Healthcare patient data is fragmented in technology silos. For example, a hospital system might keep patient records on one technology platform, while billing you from another. Or a clinical specialist will record your data on an electronic health record that is completely different from your primary care doctor. It’s why healthcare and the blockchain is an important consideration.
From a technology perspective, it’s a patchwork of sometimes interoperable platforms and applications. These piecemeal frameworks mirror the multi-faceted segments that make up the healthcare delivery networks in our country. These complexities make the transfer of critical patient data challenging.
In the old days, patients hand-carried a paper file from doctor to doctor. Today, your history, imaging scans and test results are electronic. But problems still arise with the transfer of patient data between computer programs that vary widely by vendor.
Today, there is new technology currently tied to the electronic currency bitcoin that might hold promise for bringing all these separated pieces of patient data into one place — and the patient will control the relationship between healthcare and the blockchain.
Healthcare and the blockchain
Blockchain is a series of computational computer algorithms designed to record financial or other data in a way that is permanent and tamper-proof. It was created as a new technology to distribute and record data not in one computer system, but a network of participating “nodes.”
Blockchain is the technology behind bitcoin — a digital currency. Bitcoin is tied only to the internet, not to any country or currently subject to any sort of regulation. Using bitcoin eliminates credit card, bank fees, and taxes.
Blockchain technology is about democratizing and securing data — transactions are not housed in one database, but in many computers.
It creates an impenetrable method of documentation that cannot be erased because the record is held simultaneously on multiple distributed computing platforms. That’s why healthcare and the blockchain is such an important relationship.
The algorithms require that every computer in the network agree on the transaction before completing it. This makes it much harder for hackers to breach at any one point in the distributed computing network. That’s why this particular part of computer science is so potentially revelatory for financial or other transactions.
Interestingly, blockchain — as it’s being used in bitcoin applications — completely eliminates the need for banks to record and store currency transactions.
Think about that for a second.
In traditional computing, the sponsoring organization — for example, a credit card company, the IRS, or a hospital — technically “owns” that data. In healthcare, the hospital controls your electronic health record (EHR) because they own the technology that houses it. Under this same framework, who owns your social media posts? Can you say Facebook?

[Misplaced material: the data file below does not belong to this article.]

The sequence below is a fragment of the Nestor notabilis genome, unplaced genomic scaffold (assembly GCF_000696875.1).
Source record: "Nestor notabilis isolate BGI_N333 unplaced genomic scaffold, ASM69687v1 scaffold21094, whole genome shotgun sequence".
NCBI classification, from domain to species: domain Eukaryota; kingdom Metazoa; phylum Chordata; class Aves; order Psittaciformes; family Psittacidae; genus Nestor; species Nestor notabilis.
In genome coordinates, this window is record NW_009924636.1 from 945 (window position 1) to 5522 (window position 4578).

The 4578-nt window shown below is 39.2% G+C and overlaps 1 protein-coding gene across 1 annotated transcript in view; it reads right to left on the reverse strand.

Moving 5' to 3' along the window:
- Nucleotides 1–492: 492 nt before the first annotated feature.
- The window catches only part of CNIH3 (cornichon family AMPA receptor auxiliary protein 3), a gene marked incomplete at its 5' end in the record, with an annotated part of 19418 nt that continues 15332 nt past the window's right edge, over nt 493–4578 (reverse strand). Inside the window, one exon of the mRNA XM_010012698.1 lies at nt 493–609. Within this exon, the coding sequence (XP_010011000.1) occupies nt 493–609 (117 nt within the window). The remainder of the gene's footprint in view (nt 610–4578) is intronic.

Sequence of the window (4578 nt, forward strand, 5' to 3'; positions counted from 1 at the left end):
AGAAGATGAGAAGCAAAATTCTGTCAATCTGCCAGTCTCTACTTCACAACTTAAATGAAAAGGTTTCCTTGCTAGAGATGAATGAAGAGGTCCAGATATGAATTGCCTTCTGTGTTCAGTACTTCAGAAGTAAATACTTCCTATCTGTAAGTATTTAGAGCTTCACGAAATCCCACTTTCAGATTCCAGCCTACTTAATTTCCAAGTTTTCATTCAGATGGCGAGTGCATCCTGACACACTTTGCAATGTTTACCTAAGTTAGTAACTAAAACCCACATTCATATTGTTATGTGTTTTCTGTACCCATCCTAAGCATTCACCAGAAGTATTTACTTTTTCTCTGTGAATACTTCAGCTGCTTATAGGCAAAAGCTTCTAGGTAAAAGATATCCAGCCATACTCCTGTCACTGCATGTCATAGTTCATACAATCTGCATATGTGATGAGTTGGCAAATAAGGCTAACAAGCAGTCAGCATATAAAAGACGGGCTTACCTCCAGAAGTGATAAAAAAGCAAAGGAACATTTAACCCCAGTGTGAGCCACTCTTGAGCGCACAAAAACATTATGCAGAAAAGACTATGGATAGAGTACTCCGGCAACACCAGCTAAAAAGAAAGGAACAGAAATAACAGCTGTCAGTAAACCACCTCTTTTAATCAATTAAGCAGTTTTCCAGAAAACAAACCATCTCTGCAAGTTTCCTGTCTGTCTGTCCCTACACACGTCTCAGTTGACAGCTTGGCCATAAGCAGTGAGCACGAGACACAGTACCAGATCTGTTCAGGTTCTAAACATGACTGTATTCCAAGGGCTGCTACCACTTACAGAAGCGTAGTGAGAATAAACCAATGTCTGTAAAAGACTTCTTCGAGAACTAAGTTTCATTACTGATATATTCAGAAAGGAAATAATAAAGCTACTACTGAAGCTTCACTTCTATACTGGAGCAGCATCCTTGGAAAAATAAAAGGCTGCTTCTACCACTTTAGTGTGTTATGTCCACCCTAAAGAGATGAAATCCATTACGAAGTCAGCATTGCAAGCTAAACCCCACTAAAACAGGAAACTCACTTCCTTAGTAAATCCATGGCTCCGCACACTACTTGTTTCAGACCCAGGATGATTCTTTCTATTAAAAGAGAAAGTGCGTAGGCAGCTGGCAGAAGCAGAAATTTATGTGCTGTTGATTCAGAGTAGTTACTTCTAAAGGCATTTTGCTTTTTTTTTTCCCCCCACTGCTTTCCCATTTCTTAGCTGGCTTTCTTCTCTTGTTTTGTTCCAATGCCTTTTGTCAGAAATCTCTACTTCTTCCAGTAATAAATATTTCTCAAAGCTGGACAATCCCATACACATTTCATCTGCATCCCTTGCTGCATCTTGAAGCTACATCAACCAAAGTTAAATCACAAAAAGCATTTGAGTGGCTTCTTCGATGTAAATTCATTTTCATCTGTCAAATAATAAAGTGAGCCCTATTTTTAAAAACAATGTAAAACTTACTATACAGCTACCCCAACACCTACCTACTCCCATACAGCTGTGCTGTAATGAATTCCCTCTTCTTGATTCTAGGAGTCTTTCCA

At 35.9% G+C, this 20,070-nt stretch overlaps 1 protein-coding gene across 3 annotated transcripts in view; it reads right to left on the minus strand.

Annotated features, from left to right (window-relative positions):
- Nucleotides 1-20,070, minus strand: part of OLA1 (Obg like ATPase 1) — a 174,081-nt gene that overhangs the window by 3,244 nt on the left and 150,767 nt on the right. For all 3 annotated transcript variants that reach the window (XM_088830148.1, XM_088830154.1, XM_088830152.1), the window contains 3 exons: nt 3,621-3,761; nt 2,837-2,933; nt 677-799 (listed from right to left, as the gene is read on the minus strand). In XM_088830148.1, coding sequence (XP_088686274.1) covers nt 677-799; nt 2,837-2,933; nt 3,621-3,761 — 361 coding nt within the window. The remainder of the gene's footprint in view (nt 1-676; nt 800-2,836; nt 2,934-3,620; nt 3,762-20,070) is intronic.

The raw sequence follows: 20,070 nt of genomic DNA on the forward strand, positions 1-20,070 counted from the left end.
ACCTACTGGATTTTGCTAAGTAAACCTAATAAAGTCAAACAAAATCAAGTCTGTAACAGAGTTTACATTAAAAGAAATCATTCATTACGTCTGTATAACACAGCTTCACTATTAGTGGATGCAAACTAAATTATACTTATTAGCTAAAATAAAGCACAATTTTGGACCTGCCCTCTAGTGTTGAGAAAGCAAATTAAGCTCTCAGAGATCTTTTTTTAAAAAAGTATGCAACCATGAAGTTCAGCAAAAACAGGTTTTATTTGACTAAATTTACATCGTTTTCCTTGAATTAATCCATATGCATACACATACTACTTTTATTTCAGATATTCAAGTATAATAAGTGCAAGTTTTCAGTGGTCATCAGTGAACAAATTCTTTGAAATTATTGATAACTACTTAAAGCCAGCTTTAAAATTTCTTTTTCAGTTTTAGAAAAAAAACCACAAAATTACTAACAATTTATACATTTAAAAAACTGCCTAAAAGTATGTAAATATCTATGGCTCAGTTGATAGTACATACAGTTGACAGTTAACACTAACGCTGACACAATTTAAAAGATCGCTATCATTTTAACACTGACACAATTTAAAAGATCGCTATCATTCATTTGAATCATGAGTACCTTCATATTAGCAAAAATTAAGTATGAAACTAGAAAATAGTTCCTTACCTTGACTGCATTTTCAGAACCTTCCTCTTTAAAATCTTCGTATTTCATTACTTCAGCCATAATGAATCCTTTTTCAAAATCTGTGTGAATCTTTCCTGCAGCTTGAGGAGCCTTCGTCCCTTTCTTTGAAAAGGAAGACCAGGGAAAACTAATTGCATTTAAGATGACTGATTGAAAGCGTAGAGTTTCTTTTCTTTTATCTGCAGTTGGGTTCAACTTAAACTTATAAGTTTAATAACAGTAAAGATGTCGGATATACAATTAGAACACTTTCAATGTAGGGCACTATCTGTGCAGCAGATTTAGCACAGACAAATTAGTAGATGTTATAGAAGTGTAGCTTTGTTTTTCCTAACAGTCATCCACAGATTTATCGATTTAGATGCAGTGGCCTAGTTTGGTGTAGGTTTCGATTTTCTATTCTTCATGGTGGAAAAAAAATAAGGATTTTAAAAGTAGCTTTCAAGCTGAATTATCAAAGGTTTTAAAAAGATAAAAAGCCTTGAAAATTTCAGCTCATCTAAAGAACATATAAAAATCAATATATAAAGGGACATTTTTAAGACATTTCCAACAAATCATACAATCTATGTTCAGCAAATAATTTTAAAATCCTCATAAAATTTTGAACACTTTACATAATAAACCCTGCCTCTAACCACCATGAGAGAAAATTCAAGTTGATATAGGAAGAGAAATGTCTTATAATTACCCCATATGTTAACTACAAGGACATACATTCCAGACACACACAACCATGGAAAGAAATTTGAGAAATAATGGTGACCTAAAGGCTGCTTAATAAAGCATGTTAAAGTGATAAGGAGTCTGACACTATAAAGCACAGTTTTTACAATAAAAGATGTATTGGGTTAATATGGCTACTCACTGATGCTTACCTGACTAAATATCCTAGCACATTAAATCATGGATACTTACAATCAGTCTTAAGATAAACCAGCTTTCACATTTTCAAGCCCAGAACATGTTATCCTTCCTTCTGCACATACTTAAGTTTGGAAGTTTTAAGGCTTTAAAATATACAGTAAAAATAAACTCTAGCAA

Blockchain smashes this model right out of the park. That’s why the healthcare and blockchain relationship holds real potential. Blockchain gives patients the chance to regain control of their electronic healthcare records. At least that’s the theory, anyway.
Testing the links: Blockchain in the health system
Researchers at MIT are working on a concept called MedRec, a healthcare application for blockchain whose goal is to unite all the disparate patient record-keeping technologies under one umbrella. Scientists spell out the problem in the following way:
“Electronic Health Records (EHRs) were never designed to manage the complexities of multi-institutional, lifetime medical records. As patients move between providers, their data becomes scattered across different organizations, losing easy access to past records. As providers — not patients — are the primary stewards of EHRs, patients face significant hurdles in viewing their reports, correcting erroneous data and distributing the information.”
MedRec works by using the Ethereum blockchain that tracks electronic health data, including who has permission to view or change the types of medications a person is using. It’s a conceptual prototype that’s being tested, so it’s unclear when and if providers will jump on the healthcare and the blockchain bandwagon.
Wired suggests that healthcare and the blockchain could empower physicians. They note doctor burnout is at an all-time high, in part because the promise of EHRs has not been fully realized. Clinical providers are spending too much time recording data instead of being able to cross-functionally share it.
While MedRec is an early ideation of blockchain applications in healthcare, the Harvard Business Review is already predicting the technology as the new disrupter of any system that works with stored data. They say they possibility both “unnerves and enthralls in equal measure.”
Putting the patient’s data in the hands of the patient
Researchers say that using blockchain technology in healthcare would not only eliminate interoperability issues between computer platforms, it would allow patients to regain control of their personal medical information that is currently controlled by doctors and health systems that employ them. Isn’t that the way it should be? It will be interesting to see how this technology shakes out.